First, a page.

Ultimate magazine theme for WordPress.

Form and Sculpt Your Chest With Incline Dumbbell Flyes

The first impression is not always correct, but it delivers lasting images of first encounters with new friends. Conveying your trust during an initial meeting, casual conversation, interview, or appointment is based at least in part on your self-perception and pride in your overall appearance. Sure, nobody is perfect (make sure those who do the cover of Vogue have their photos touched up). In real life, some strength training touch-ups can be effectively done – and the good news is that the power to make changes to your body is largely in your hands.

Many women want to reshape their breasts. This can be done with safe and consistent weight training either at home or at the gym. The tools in your workout give you the ability to sculpt or sculpt your chest – or almost any other part of your body – so that you can exude confidence in how you look.

If you want to improve the shape and appearance of your breast, it should be borne in mind that the upper breast plays an important role in your overall breast structure. Exercises that focus on the upper parts of the chest, such as: B. Dumbbell flies give you the opportunity to tone and lift your pecs, which of course provides the framework for shaping your breasts. Dumbbell flies also put a strain on the outer and inner areas of the chest muscles, which add depth to all areas of your chest. So you can see that this is an all around excellent exercise for improving the quality and fullness of your chest.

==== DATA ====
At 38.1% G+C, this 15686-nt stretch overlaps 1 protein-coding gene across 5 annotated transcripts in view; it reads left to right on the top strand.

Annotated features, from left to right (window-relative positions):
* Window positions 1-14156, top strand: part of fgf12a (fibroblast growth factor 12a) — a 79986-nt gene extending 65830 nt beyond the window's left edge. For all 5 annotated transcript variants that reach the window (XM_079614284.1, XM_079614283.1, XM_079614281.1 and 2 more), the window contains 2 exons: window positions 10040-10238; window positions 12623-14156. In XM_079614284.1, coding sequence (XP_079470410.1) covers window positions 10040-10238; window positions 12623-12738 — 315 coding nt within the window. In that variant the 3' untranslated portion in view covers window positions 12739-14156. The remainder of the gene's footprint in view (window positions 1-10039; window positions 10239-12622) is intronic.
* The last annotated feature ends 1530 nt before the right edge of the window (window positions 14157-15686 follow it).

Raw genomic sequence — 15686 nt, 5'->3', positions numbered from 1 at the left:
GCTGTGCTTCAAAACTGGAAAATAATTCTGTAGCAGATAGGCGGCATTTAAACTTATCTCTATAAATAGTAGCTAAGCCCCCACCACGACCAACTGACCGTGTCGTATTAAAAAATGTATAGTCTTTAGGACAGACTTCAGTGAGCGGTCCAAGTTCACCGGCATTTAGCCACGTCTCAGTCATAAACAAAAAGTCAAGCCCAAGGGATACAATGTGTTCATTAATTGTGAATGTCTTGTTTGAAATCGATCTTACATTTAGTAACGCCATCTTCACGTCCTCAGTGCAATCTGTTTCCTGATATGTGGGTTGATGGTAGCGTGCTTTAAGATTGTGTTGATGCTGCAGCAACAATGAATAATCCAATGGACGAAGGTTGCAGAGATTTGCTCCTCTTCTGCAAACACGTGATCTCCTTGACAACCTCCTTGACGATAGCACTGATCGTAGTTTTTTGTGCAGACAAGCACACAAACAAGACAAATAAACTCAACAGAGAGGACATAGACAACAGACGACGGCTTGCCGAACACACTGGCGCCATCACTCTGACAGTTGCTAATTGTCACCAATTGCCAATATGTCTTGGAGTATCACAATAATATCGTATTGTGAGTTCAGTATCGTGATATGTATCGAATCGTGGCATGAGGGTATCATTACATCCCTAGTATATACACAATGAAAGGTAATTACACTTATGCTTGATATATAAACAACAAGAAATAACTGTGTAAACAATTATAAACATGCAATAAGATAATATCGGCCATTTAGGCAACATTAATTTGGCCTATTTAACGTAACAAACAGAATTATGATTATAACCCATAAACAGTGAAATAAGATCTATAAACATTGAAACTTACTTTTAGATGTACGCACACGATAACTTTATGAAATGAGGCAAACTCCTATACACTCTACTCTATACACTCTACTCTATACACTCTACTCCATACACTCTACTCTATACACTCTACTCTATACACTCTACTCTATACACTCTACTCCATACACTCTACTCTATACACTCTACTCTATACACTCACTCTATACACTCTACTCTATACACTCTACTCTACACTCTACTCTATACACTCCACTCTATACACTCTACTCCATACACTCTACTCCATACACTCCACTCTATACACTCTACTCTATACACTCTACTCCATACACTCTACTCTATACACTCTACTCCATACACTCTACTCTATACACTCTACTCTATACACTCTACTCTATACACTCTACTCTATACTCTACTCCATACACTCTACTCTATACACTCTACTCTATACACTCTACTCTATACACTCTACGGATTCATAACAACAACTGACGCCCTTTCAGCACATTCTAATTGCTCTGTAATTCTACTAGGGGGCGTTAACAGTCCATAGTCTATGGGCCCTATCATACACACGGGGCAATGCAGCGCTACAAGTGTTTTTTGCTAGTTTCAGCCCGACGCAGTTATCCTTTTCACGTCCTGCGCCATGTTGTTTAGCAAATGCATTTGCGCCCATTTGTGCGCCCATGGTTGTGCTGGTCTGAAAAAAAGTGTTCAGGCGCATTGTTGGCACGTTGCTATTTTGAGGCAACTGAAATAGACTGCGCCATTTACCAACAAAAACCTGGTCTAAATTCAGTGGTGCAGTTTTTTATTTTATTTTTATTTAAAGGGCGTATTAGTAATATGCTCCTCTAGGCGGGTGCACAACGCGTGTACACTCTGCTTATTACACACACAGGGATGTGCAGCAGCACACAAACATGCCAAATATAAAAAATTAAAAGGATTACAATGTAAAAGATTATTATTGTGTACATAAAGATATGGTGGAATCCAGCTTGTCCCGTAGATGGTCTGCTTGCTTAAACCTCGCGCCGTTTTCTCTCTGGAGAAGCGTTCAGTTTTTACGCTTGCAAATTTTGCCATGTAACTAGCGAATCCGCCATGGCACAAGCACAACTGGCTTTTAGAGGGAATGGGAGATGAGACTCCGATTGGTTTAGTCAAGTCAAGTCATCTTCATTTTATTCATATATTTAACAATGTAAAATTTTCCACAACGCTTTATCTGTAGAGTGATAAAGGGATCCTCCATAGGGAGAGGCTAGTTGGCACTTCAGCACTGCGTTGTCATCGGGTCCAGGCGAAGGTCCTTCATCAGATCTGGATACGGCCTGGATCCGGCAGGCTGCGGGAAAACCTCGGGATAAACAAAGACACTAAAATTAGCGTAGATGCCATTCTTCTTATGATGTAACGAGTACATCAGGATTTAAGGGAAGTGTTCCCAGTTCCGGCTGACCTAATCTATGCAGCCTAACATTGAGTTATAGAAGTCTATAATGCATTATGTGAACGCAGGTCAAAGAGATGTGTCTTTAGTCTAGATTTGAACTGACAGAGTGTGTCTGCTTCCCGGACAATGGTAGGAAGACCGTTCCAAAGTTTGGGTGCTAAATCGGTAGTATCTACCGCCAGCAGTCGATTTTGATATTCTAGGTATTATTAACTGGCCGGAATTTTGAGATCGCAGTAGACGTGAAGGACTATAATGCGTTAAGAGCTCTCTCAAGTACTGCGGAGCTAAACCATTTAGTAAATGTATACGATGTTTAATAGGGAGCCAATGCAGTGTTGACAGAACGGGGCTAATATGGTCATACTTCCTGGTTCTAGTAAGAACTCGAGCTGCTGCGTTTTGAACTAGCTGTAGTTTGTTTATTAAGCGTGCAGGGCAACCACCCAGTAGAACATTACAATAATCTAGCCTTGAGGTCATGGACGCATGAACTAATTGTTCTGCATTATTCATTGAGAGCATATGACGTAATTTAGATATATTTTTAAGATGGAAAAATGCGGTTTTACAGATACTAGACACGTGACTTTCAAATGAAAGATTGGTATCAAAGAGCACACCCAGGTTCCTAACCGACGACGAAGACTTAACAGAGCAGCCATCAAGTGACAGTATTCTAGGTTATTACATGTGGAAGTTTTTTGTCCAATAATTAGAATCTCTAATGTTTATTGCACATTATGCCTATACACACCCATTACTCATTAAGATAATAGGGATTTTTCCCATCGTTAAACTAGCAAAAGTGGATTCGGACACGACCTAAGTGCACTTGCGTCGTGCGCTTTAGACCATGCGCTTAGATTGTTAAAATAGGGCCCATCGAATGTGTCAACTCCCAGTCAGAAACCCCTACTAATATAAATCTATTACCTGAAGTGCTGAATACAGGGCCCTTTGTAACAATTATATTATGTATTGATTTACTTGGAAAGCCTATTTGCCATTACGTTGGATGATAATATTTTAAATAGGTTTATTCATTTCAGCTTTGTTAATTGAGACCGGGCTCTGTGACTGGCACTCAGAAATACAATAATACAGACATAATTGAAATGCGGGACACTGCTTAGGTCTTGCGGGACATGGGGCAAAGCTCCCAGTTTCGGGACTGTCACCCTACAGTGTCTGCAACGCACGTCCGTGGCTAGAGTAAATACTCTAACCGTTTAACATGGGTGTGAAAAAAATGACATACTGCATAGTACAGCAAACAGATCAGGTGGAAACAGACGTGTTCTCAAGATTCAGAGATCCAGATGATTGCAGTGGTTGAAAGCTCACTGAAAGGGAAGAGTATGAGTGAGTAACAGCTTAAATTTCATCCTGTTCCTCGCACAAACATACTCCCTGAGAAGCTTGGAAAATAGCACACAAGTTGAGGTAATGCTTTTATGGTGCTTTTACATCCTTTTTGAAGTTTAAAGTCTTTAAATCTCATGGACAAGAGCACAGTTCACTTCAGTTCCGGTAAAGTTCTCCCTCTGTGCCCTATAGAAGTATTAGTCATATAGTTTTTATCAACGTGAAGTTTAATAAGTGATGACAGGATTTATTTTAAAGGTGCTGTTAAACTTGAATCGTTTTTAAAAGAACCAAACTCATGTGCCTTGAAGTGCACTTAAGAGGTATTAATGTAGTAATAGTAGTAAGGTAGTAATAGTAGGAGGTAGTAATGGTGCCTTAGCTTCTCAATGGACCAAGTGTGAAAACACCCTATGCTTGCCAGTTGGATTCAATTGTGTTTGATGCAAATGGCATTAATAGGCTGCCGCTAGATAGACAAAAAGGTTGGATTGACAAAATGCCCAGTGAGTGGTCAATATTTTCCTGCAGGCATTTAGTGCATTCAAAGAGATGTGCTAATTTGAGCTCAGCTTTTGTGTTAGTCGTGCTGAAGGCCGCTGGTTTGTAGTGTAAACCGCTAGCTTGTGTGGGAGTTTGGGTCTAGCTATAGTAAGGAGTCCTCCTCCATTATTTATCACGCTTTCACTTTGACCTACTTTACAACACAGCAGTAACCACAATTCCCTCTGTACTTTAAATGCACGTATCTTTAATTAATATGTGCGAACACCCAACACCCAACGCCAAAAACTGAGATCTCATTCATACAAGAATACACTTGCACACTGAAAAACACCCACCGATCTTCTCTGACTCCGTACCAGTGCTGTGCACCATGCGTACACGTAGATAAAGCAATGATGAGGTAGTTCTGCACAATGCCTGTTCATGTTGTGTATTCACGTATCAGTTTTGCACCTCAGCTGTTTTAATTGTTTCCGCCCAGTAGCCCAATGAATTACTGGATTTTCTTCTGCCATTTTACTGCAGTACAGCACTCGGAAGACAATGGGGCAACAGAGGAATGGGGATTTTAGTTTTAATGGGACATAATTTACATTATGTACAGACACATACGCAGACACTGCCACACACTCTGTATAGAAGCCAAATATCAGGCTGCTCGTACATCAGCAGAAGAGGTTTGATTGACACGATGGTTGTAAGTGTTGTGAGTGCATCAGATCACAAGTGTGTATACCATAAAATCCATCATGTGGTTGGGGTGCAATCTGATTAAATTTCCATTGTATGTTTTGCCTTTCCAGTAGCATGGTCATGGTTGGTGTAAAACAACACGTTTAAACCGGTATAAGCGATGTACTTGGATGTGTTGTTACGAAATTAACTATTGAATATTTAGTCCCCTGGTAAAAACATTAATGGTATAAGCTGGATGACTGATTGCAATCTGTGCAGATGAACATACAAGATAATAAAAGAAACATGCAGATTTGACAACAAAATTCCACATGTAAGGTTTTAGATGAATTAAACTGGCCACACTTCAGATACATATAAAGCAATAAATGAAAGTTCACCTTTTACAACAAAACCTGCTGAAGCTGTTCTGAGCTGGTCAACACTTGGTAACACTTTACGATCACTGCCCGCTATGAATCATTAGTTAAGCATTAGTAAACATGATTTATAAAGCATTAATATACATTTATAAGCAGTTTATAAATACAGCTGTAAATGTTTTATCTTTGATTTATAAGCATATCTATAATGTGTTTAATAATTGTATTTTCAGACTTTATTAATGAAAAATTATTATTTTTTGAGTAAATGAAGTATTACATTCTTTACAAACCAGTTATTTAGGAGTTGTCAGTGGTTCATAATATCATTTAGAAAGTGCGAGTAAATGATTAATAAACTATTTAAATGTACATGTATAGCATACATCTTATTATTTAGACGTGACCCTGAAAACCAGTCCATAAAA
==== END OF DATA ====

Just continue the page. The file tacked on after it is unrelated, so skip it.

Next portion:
Form and function

The pectoralis major muscle forms the primary muscle of the chest. It extends across the chest like a fan, with its muscle fibers in the upper regions of this muscle having different orientations and pulling angles compared to the middle and lower regions. The pectoralis muscle is located on the anterior (front) chest wall, but it adheres to the humeral bone of the upper arm. Therefore, the upper arm and, by default, the shoulder joint (glenohumeral) must be moved during all measures to improve the pectoralis major.

The pectoralis major muscle covers the upper (upper) part of the chest, and its outer (lateral) edge forms the front (front) wall of the armpit (axilla). The pectoralis major muscle has two heads. The clavicle head is located along the front underside of the clavicle (collarbone). The pectoralis minor lies deep on the head of the clavicle of the pectoralis major and adheres to the ribs rather than the humeral bone of the upper arm. Hence, the pectoralis minor does not play an important role in building your upper chest.

The sternocostal head of the pectoralis major begins along the manubrium (the upper part of the sternum or “sternum”), the upper six cartilages (cartilages at the ends of the ribs that attach to the sternum), and the tendinous part of the upper part of the external oblique muscle ( a lateral muscle of the abdominal wall).

The collarbone and sternocostal heads converge in a groove near the head of the humeral bone of the upper arm near the shoulder joint. Both the sternocostal and clavicular heads of the pectoralis major muscle adduct the humerus (pulling the arm toward the midline of the body) and twist the humerus medially at the shoulder joint (twist the upper arm inward toward the center of the torso). Both muscle heads also flex the humerus by moving the upper arm forward (toward the front of the body). The shoulder angle helps determine the relative activation of the pectoral regions of the pectoral muscle.

Tend against dumbbell flies

1. Choose an incline bench that is 30-35 degrees. If the bench is too steep (e.g. 45 degrees or more), the anterior deltoid of the shoulder will become increasingly stressed, impeding activation of the pectoralis major.

2. Choose a medium-light dumbbell and take one in each hand. Go to the incline bench and sit on it first. One at a time, swing the dumbbells up and let them rest on your thighs. Now lie down on the bench so that your head and back are comfortable. Lift the first dumbbell with your thigh against your shoulder area so that the dumbbell is against the side of your chest (with your elbows bent). Repeat this process with the other thigh to bring the second dumbbell into position near the armpit.